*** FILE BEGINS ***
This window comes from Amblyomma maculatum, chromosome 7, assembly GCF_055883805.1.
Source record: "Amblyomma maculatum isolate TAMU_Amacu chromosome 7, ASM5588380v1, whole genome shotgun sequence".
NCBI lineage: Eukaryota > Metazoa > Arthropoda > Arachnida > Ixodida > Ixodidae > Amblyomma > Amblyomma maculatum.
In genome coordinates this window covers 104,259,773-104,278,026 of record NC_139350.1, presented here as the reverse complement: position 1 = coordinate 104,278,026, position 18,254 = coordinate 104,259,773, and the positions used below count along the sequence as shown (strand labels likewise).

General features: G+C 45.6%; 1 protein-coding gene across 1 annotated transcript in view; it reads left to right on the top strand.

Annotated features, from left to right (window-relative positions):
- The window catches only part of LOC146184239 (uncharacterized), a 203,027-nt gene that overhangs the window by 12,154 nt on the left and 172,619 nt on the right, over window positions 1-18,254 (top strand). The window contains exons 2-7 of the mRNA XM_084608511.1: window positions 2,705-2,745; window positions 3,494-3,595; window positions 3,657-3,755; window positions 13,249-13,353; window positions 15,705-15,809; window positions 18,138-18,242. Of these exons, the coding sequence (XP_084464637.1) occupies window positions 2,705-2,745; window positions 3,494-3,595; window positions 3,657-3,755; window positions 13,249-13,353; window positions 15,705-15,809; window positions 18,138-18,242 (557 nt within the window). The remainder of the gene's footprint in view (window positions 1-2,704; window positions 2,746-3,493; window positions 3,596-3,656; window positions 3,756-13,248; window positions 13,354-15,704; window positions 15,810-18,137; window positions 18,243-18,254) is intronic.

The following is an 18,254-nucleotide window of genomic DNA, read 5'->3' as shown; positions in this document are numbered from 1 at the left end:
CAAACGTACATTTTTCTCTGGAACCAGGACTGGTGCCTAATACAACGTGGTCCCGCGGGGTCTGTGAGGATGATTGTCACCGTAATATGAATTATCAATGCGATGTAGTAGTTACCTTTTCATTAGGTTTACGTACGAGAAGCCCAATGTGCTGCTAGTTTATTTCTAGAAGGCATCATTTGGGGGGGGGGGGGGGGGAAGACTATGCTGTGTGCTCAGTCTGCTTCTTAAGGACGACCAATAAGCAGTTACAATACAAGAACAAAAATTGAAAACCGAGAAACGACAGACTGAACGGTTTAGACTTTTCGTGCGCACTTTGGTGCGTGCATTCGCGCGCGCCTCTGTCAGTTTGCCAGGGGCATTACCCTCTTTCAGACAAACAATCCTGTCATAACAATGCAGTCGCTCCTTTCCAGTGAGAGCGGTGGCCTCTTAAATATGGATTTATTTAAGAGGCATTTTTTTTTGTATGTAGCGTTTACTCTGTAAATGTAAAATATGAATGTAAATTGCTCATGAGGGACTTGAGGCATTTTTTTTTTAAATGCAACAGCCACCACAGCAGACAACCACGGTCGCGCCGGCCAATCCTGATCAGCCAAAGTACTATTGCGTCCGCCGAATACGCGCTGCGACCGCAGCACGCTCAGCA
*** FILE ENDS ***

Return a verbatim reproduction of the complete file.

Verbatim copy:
This window comes from Amblyomma maculatum, chromosome 7, assembly GCF_055883805.1.
Source record: "Amblyomma maculatum isolate TAMU_Amacu chromosome 7, ASM5588380v1, whole genome shotgun sequence".
NCBI lineage: Eukaryota > Metazoa > Arthropoda > Arachnida > Ixodida > Ixodidae > Amblyomma > Amblyomma maculatum.
In genome coordinates this window covers 104,259,773-104,278,026 of record NC_139350.1, presented here as the reverse complement: position 1 = coordinate 104,278,026, position 18,254 = coordinate 104,259,773, and the positions used below count along the sequence as shown (strand labels likewise).

General features: G+C 45.6%; 1 protein-coding gene across 1 annotated transcript in view; it reads left to right on the top strand.

Annotated features, from left to right (window-relative positions):
- The window catches only part of LOC146184239 (uncharacterized), a 203,027-nt gene that overhangs the window by 12,154 nt on the left and 172,619 nt on the right, over window positions 1-18,254 (top strand). The window contains exons 2-7 of the mRNA XM_084608511.1: window positions 2,705-2,745; window positions 3,494-3,595; window positions 3,657-3,755; window positions 13,249-13,353; window positions 15,705-15,809; window positions 18,138-18,242. Of these exons, the coding sequence (XP_084464637.1) occupies window positions 2,705-2,745; window positions 3,494-3,595; window positions 3,657-3,755; window positions 13,249-13,353; window positions 15,705-15,809; window positions 18,138-18,242 (557 nt within the window). The remainder of the gene's footprint in view (window positions 1-2,704; window positions 2,746-3,493; window positions 3,596-3,656; window positions 3,756-13,248; window positions 13,354-15,704; window positions 15,810-18,137; window positions 18,243-18,254) is intronic.

The following is an 18,254-nucleotide window of genomic DNA, read 5'->3' as shown; positions in this document are numbered from 1 at the left end:
CAAACGTACATTTTTCTCTGGAACCAGGACTGGTGCCTAATACAACGTGGTCCCGCGGGGTCTGTGAGGATGATTGTCACCGTAATATGAATTATCAATGCGATGTAGTAGTTACCTTTTCATTAGGTTTACGTACGAGAAGCCCAATGTGCTGCTAGTTTATTTCTAGAAGGCATCATTTGGGGGGGGGGGGGGGGGAAGACTATGCTGTGTGCTCAGTCTGCTTCTTAAGGACGACCAATAAGCAGTTACAATACAAGAACAAAAATTGAAAACCGAGAAACGACAGACTGAACGGTTTAGACTTTTCGTGCGCACTTTGGTGCGTGCATTCGCGCGCGCCTCTGTCAGTTTGCCAGGGGCATTACCCTCTTTCAGACAAACAATCCTGTCATAACAATGCAGTCGCTCCTTTCCAGTGAGAGCGGTGGCCTCTTAAATATGGATTTATTTAAGAGGCATTTTTTTTTGTATGTAGCGTTTACTCTGTAAATGTAAAATATGAATGTAAATTGCTCATGAGGGACTTGAGGCATTTTTTTTTTAAATGCAACAGCCACCACAGCAGACAACCACGGTCGCGCCGGCCAATCCTGATCAGCCAAAGTACTATTGCGTCCGCCGAATACGCGCTGCGACCGCAGCACGCTCAGCA